Queensland is leading the national charge towards a record year for the large-scale solar industry, Clean Energy Council chief executive Kane Thornton told a sold-out audience at the 2018 Large-scale Solar Industry Forum.
The current boom in activity is something that will be a key topic of discussion at the Large-scale Solar Industry Forum being held in Brisbane today. The event brings together 450 solar technical professionals from across the country to learn from experts in the field.
According to Thornton 20 projects were actively under construction, would soon start or had already been completed in the Sunshine State during 2018 and the flow-on benefits were helping regional communities in solar hotspots such as North Queensland and the Darling Downs.
“Across the country, projects which are under construction, completed or have secured financial commitment add up to $5 billion in investment, with Queensland investments contributing more than half – 52 per cent, or $2.6 billion. All up, large-scale solar activity in the state adds up to almost 2670 direct jobs and 1400 MW of new clean energy,” said Thornton.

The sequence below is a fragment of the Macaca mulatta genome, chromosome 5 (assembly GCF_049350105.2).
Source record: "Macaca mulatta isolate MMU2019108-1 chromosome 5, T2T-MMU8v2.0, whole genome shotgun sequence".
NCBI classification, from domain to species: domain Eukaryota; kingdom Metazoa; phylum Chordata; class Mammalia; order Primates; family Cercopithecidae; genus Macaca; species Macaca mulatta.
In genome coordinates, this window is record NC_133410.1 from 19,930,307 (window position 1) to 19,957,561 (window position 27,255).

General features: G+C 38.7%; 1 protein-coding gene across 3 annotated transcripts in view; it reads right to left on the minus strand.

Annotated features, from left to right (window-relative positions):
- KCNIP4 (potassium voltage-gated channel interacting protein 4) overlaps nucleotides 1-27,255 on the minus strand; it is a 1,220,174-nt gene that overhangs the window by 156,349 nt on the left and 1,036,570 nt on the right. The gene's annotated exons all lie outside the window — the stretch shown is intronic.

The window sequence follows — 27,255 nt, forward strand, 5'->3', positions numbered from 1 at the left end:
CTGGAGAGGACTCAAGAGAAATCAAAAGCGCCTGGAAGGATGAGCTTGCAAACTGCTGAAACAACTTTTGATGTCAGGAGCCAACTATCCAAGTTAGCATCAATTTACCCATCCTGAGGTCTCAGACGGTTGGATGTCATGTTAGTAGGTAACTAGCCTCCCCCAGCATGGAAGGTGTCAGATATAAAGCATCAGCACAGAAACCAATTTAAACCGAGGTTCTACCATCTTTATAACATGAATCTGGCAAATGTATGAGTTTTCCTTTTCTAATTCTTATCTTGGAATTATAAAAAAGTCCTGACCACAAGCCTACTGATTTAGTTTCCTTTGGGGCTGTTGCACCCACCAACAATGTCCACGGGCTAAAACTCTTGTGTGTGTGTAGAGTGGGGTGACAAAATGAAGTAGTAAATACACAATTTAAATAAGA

“The technology in the solar industry is forever evolving and maturing and events like the Large-scale Solar Industry Forum allow industry professionals across all levels to network and discuss issues and celebrate achievements for the industry.”
Thornton said the dramatically falling cost of large-scale solar power this decade had sparked a huge amount of interest in the sector from construction companies and major financiers.
“Large-scale solar has gone from an emerging technology in Australia at the beginning of the decade to a genuinely game-changing form of power that is cheaper than new coal or gas. It has exceeded the expectations of even the most optimistic predictions,” said Thornton.
“Along with the national Renewable Energy Target, support from the Queensland Government, the Australian Renewable Energy Agency and the Clean Energy Finance Corporation has helped to make this one of the lowest-cost options we have for electricity today.”